verb (used without object), tin·gled, tin·gling.

to have a sensation of slight prickles, stings, or tremors, as from cold, a sharp blow, excitement, etc.: I tingle all over.
to cause such a sensation: The scratch tingles.


a tingling sensation.
the tingling action of cold, a blow, excitement, etc.

Origin of tingle

1350–1400; Middle English tinglen (v.), variant of tinkle
Related formstin·gler, nountin·gling·ly, adverb

Synonyms for tingle

Dictionary.com Unabridged Based on the Random House Unabridged Dictionary, © Random House, Inc. 2019

Examples from the Web for tingling

Contemporary Examples of tingling

  • The sun was strangely warm on my wrists, or perhaps they were tingling from the potassium iodine.

    The Daily Beast logo
    Japan's Nuclear Ghost Towns

    William T. Vollmann

    May 2, 2011

  • A few weeks ago, I felt a neurological twitch, a tingling in the right index finger.

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    Return of the Day Trader

    Lee Eisenberg

    April 9, 2009

Historical Examples of tingling

British Dictionary definitions for tingling



(usually intr) to feel or cause to feel a prickling, itching, or stinging sensation of the flesh, as from a cold plunge or electric shock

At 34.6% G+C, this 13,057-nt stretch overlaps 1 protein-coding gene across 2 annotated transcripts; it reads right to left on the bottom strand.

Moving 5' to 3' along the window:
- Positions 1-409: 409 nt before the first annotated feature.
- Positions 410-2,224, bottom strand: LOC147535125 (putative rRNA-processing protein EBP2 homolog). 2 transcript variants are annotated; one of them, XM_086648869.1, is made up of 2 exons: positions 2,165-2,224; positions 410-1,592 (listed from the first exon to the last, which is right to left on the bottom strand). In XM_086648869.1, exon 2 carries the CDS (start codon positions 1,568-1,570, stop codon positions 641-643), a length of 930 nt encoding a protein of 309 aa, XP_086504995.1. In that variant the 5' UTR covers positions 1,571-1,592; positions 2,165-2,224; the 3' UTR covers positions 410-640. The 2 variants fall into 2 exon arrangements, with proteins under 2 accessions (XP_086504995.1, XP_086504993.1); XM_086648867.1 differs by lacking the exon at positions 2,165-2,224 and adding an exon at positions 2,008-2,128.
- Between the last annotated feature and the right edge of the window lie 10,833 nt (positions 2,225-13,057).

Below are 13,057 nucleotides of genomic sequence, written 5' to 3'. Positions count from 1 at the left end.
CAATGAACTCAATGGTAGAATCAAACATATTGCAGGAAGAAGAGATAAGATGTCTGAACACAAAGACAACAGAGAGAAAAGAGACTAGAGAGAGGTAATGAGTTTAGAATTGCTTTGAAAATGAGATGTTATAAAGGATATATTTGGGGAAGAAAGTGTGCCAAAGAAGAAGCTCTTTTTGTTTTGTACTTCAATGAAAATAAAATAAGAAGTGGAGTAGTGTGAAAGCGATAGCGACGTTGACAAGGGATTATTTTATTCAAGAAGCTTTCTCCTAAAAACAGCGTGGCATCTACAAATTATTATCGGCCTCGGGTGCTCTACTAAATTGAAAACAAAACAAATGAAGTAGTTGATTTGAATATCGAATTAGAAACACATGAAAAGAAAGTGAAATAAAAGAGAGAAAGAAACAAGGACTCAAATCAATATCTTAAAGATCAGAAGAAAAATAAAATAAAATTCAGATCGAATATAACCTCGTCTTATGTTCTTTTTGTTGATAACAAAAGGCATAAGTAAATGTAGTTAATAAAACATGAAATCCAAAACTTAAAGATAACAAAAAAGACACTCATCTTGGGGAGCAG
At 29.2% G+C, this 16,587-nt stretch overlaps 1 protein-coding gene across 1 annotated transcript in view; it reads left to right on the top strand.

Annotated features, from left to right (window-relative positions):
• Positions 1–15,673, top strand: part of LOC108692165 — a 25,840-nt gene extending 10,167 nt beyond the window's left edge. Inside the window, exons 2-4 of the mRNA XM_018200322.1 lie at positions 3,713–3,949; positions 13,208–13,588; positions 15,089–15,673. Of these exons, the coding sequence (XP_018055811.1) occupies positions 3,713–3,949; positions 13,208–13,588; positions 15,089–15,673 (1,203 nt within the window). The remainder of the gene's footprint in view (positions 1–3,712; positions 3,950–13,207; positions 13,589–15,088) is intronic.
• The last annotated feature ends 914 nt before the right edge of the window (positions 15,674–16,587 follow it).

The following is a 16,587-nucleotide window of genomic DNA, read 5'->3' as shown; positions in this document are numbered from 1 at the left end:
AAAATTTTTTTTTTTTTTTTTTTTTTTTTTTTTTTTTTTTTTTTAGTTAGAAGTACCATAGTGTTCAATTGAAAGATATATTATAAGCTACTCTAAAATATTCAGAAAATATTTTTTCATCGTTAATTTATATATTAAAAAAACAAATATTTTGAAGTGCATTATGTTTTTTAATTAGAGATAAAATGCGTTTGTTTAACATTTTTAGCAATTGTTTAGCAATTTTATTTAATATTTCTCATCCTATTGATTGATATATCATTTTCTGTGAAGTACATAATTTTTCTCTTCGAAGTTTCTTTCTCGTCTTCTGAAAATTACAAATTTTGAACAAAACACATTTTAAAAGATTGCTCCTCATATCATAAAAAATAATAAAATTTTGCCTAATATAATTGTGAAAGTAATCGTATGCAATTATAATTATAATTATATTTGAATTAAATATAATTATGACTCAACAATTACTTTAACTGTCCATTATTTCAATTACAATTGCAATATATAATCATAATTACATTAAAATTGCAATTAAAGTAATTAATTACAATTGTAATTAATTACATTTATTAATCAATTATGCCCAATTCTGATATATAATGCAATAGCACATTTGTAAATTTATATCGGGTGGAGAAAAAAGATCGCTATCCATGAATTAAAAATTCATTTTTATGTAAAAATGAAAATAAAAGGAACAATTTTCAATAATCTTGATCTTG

a sensation of tingling
Derived Formstingler, nountingling, adjectivetinglingly, adverbtingly, adjective

Word Origin for tingle

C14: perhaps a variant of tinkle
Collins English Dictionary - Complete & Unabridged 2012 Digital Edition © William Collins Sons & Co. Ltd. 1979, 1986 © HarperCollins Publishers 1998, 2000, 2003, 2005, 2006, 2007, 2009, 2012

Word Origin and History for tingling



late 14c., "to have a ringing sensation when hearing something," later "to have a stinging or thrilling feeling," variation of tinkelen (see tinkle). Related: Tingled; tingling. The noun is first recorded 1700.

Online Etymology Dictionary, © 2010 Douglas Harper